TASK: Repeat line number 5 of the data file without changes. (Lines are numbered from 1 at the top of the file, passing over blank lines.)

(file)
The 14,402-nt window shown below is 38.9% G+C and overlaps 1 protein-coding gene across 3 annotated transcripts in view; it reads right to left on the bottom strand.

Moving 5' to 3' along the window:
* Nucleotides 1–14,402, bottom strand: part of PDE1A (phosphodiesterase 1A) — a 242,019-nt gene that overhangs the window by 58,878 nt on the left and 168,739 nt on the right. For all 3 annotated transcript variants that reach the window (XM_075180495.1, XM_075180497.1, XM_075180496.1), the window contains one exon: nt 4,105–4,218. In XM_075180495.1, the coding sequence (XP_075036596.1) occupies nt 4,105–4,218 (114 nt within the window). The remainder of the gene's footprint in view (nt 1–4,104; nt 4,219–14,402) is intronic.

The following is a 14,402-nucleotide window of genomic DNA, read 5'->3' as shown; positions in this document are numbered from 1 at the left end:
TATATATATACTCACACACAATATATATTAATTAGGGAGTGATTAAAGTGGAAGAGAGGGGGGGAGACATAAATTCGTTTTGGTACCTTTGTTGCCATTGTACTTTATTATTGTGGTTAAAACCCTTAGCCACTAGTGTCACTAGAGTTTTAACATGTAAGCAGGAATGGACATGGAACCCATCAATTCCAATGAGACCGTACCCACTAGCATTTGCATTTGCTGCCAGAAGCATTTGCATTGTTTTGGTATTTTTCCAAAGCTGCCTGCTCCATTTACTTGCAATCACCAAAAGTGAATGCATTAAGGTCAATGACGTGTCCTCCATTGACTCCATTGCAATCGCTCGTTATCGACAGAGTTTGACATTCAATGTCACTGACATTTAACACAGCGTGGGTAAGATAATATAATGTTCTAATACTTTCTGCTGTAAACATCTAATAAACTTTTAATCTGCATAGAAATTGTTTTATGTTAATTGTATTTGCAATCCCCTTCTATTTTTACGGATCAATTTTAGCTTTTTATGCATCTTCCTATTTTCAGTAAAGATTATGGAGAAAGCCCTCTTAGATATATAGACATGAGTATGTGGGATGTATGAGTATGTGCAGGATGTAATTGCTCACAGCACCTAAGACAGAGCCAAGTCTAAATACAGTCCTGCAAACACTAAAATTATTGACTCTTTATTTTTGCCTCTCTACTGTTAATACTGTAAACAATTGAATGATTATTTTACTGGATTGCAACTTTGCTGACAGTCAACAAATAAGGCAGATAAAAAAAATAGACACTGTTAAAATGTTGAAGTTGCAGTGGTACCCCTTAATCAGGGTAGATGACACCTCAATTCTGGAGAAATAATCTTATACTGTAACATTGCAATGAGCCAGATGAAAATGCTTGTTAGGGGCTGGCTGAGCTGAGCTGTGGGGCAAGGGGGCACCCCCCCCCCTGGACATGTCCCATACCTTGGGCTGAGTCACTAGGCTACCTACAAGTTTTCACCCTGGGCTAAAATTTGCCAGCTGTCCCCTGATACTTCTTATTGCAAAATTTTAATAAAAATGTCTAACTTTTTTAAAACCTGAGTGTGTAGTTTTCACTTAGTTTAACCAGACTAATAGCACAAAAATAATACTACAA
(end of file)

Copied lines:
TATATATATACTCACACACAATATATATTAATTAGGGAGTGATTAAAGTGGAAGAGAGGGGGGGAGACATAAATTCGTTTTGGTACCTTTGTTGCCATTGTACTTTATTATTGTGGTTAAAACCCTTAGCCACTAGTGTCACTAGAGTTTTAACATGTAAGCAGGAATGGACATGGAACCCATCAATTCCAATGAGACCGTACCCACTAGCATTTGCATTTGCTGCCAGAAGCATTTGCATTGTTTTGGTATTTTTCCAAAGCTGCCTGCTCCATTTACTTGCAATCACCAAAAGTGAATGCATTAAGGTCAATGACGTGTCCTCCATTGACTCCATTGCAATCGCTCGTTATCGACAGAGTTTGACATTCAATGTCACTGACATTTAACACAGCGTGGGTAAGATAATATAATGTTCTAATACTTTCTGCTGTAAACATCTAATAAACTTTTAATCTGCATAGAAATTGTTTTATGTTAATTGTATTTGCAATCCCCTTCTATTTTTACGGATCAATTTTAGCTTTTTATGCATCTTCCTATTTTCAGTAAAGATTATGGAGAAAGCCCTCTTAGATATATAGACATGAGTATGTGGGATGTATGAGTATGTGCAGGATGTAATTGCTCACAGCACCTAAGACAGAGCCAAGTCTAAATACAGTCCTGCAAACACTAAAATTATTGACTCTTTATTTTTGCCTCTCTACTGTTAATACTGTAAACAATTGAATGATTATTTTACTGGATTGCAACTTTGCTGACAGTCAACAAATAAGGCAGATAAAAAAAATAGACACTGTTAAAATGTTGAAGTTGCAGTGGTACCCCTTAATCAGGGTAGATGACACCTCAATTCTGGAGAAATAATCTTATACTGTAACATTGCAATGAGCCAGATGAAAATGCTTGTTAGGGGCTGGCTGAGCTGAGCTGTGGGGCAAGGGGGCACCCCCCCCCCTGGACATGTCCCATACCTTGGGCTGAGTCACTAGGCTACCTACAAGTTTTCACCCTGGGCTAAAATTTGCCAGCTGTCCCCTGATACTTCTTATTGCAAAATTTTAATAAAAATGTCTAACTTTTTTAAAACCTGAGTGTGTAGTTTTCACTTAGTTTAACCAGACTAATAGCACAAAAATAATACTACAA